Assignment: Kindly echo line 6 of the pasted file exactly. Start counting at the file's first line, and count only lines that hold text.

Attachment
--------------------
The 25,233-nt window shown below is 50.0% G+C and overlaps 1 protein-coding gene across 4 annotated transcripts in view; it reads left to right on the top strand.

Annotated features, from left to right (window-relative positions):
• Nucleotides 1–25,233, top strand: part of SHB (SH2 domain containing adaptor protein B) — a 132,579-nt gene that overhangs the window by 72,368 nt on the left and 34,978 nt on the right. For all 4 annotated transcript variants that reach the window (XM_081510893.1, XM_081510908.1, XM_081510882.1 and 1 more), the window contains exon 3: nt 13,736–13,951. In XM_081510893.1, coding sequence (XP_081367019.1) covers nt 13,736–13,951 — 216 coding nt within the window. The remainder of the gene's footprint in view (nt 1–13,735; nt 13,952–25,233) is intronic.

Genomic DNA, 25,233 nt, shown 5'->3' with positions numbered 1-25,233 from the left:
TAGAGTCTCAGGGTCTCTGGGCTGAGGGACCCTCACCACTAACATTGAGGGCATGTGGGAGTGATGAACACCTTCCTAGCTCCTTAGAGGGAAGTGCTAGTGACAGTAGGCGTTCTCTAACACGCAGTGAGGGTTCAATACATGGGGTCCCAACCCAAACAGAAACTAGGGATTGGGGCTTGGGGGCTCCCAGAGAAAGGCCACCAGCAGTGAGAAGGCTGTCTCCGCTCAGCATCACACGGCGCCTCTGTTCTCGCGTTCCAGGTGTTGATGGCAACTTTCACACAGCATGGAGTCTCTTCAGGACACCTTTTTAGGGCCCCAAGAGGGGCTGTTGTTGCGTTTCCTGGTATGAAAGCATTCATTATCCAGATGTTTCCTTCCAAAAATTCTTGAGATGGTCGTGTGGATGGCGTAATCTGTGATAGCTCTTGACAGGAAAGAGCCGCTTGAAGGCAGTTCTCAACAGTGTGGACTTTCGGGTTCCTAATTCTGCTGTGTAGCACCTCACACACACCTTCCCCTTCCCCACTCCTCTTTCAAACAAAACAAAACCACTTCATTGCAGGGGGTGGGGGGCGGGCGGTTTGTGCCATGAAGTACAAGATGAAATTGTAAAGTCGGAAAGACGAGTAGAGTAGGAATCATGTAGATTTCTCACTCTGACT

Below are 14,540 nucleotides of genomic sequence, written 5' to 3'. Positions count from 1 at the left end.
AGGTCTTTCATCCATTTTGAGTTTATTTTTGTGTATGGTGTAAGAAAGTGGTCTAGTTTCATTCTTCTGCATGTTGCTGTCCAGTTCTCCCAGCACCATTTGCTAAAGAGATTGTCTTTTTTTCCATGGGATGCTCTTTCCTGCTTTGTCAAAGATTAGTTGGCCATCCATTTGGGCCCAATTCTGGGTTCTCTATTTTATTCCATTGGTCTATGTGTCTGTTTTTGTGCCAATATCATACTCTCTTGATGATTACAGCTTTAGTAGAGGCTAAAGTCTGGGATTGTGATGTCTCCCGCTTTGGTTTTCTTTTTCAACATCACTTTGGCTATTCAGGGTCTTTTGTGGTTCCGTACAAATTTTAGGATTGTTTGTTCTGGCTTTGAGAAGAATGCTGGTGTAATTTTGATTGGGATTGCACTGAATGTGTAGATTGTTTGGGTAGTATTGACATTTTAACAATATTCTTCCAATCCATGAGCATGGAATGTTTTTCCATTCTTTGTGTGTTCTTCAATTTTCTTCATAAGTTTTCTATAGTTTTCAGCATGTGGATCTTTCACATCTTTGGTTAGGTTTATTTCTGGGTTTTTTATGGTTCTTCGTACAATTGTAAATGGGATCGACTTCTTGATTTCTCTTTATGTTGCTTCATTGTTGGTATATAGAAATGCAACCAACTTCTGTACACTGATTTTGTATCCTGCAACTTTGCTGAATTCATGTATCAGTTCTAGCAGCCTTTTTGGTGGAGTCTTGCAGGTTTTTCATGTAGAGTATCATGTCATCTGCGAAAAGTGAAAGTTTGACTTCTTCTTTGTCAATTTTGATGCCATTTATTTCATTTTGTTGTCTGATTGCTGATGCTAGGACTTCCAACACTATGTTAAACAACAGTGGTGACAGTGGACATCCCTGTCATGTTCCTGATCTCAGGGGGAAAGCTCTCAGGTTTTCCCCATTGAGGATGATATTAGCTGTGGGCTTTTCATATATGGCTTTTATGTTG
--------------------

Below are 14,540 nucleotides of genomic sequence, written 5' to 3'. Positions count from 1 at the left end.